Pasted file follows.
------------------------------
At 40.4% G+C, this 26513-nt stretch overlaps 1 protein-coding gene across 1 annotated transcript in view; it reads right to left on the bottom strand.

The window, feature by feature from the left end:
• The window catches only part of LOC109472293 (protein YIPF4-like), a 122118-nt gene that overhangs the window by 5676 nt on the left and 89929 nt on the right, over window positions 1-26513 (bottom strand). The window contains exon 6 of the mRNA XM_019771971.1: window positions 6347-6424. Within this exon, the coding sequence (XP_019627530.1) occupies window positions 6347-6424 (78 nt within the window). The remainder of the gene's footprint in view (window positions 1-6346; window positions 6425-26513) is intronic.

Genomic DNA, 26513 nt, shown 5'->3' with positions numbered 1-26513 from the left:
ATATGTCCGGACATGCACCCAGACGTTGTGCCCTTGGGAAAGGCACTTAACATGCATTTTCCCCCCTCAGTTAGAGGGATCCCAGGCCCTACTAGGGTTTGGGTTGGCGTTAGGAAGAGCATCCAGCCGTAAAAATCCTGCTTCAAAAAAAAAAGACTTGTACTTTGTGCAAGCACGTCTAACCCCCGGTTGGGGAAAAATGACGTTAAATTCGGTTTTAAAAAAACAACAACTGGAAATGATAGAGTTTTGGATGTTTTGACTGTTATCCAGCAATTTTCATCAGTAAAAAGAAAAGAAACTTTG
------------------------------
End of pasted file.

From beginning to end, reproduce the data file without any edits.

At 40.4% G+C, this 26513-nt stretch overlaps 1 protein-coding gene across 1 annotated transcript in view; it reads right to left on the bottom strand.

The window, feature by feature from the left end:
• The window catches only part of LOC109472293 (protein YIPF4-like), a 122118-nt gene that overhangs the window by 5676 nt on the left and 89929 nt on the right, over window positions 1-26513 (bottom strand). The window contains exon 6 of the mRNA XM_019771971.1: window positions 6347-6424. Within this exon, the coding sequence (XP_019627530.1) occupies window positions 6347-6424 (78 nt within the window). The remainder of the gene's footprint in view (window positions 1-6346; window positions 6425-26513) is intronic.

Genomic DNA, 26513 nt, shown 5'->3' with positions numbered 1-26513 from the left:
ATATGTCCGGACATGCACCCAGACGTTGTGCCCTTGGGAAAGGCACTTAACATGCATTTTCCCCCCTCAGTTAGAGGGATCCCAGGCCCTACTAGGGTTTGGGTTGGCGTTAGGAAGAGCATCCAGCCGTAAAAATCCTGCTTCAAAAAAAAAAGACTTGTACTTTGTGCAAGCACGTCTAACCCCCGGTTGGGGAAAAATGACGTTAAATTCGGTTTTAAAAAAACAACAACTGGAAATGATAGAGTTTTGGATGTTTTGACTGTTATCCAGCAATTTTCATCAGTAAAAAGAAAAGAAACTTTG